Juvenille crab was found at a salmon set-net site. Is this a Puget Sound species that has now been found on the Alaska Peninsula?
Observation by Peter Devine Jr. and Karen Pletnikoff:
Peter Devine, Jr. found this crab wrapped up in the leaves on a set-net site on the Alaska Peninsula in Orzinski Bay. Is it a juvenile Puget Sound King Crab (Lopholithodes mandtii)? Would they be considered an invasive species?
Comments by LEO Network editors:
Thank you Peter and Karen for sharing this observation. There has been quite a bit of discussion about invasive crab species in recent months, in particular the Asian green crabs reported in Southeast Alaska. There movement of endemic species into new areas of Alaska is however, a new topic in LEO Network. We have shared this observation with our friends at the Alaska Department of Fish and Game and the regional Sea Grant Marine Advisory Program in Unalaska, for their advice and comment. Mike Brubaker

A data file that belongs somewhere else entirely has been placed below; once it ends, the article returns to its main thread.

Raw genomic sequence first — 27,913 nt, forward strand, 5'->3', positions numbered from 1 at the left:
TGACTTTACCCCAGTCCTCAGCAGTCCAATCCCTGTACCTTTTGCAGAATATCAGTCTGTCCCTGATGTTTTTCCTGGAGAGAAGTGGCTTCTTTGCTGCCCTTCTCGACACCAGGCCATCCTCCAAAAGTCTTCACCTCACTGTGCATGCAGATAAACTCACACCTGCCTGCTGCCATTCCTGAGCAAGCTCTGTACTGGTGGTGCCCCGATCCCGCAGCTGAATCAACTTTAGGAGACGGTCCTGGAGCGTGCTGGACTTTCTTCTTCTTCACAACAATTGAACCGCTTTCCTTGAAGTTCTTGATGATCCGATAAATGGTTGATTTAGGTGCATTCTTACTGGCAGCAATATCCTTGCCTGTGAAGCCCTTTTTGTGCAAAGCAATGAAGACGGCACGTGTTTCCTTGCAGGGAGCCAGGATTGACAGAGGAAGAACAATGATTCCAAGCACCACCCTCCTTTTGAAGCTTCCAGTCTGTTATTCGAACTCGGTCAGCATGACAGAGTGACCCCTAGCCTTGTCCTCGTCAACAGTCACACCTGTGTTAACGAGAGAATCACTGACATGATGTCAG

Comment by Asia Beder:
I haven’t heard back from any of the research biologist yet but here is a little bit of the feedback I have received. It is a Puget Sound king crab. I don’t know much about their biology so not sure if it would be a juvenile or not. Puget Sound crab are found in Southeast AK. Orzinksi Bay on the AK Peninsula is a more southern latitude than Sitka, where they occur, so it wouldn’t be impossible for the area to support a small population. The crab in the photo looks young, so perhaps a small population is around that area, or it could just be a solo crab that traveled over on a ship. We wouldn’t consider it an invasive species, but it is certainly unusual to see on the Peninsula.Will be interesting to see what feedback you get from any of the other members of the network. Thanks again for forwarding! 9-12-22